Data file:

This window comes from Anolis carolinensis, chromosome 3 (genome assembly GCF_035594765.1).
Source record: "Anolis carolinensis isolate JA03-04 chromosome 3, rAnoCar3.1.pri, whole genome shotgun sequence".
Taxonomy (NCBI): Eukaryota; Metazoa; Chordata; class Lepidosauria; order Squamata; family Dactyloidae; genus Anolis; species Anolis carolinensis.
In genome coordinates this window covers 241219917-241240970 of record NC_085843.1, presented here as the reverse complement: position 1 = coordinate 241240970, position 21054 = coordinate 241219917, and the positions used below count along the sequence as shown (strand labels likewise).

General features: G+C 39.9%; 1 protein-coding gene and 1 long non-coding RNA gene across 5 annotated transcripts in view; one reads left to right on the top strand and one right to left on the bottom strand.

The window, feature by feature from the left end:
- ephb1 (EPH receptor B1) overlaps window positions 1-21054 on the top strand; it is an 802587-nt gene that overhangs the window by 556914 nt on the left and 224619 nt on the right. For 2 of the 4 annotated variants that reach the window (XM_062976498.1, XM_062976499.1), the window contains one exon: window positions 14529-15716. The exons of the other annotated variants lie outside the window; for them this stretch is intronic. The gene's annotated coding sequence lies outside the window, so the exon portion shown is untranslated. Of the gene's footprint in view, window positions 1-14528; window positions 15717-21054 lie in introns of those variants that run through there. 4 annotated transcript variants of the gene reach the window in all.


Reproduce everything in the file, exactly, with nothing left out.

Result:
This window comes from Anolis carolinensis, chromosome 3 (genome assembly GCF_035594765.1).
Source record: "Anolis carolinensis isolate JA03-04 chromosome 3, rAnoCar3.1.pri, whole genome shotgun sequence".
Taxonomy (NCBI): Eukaryota; Metazoa; Chordata; class Lepidosauria; order Squamata; family Dactyloidae; genus Anolis; species Anolis carolinensis.
In genome coordinates this window covers 241219917-241240970 of record NC_085843.1, presented here as the reverse complement: position 1 = coordinate 241240970, position 21054 = coordinate 241219917, and the positions used below count along the sequence as shown (strand labels likewise).

General features: G+C 39.9%; 1 protein-coding gene and 1 long non-coding RNA gene across 5 annotated transcripts in view; one reads left to right on the top strand and one right to left on the bottom strand.

The window, feature by feature from the left end:
- ephb1 (EPH receptor B1) overlaps window positions 1-21054 on the top strand; it is an 802587-nt gene that overhangs the window by 556914 nt on the left and 224619 nt on the right. For 2 of the 4 annotated variants that reach the window (XM_062976498.1, XM_062976499.1), the window contains one exon: window positions 14529-15716. The exons of the other annotated variants lie outside the window; for them this stretch is intronic. The gene's annotated coding sequence lies outside the window, so the exon portion shown is untranslated. Of the gene's footprint in view, window positions 1-14528; window positions 15717-21054 lie in introns of those variants that run through there. 4 annotated transcript variants of the gene reach the window in all.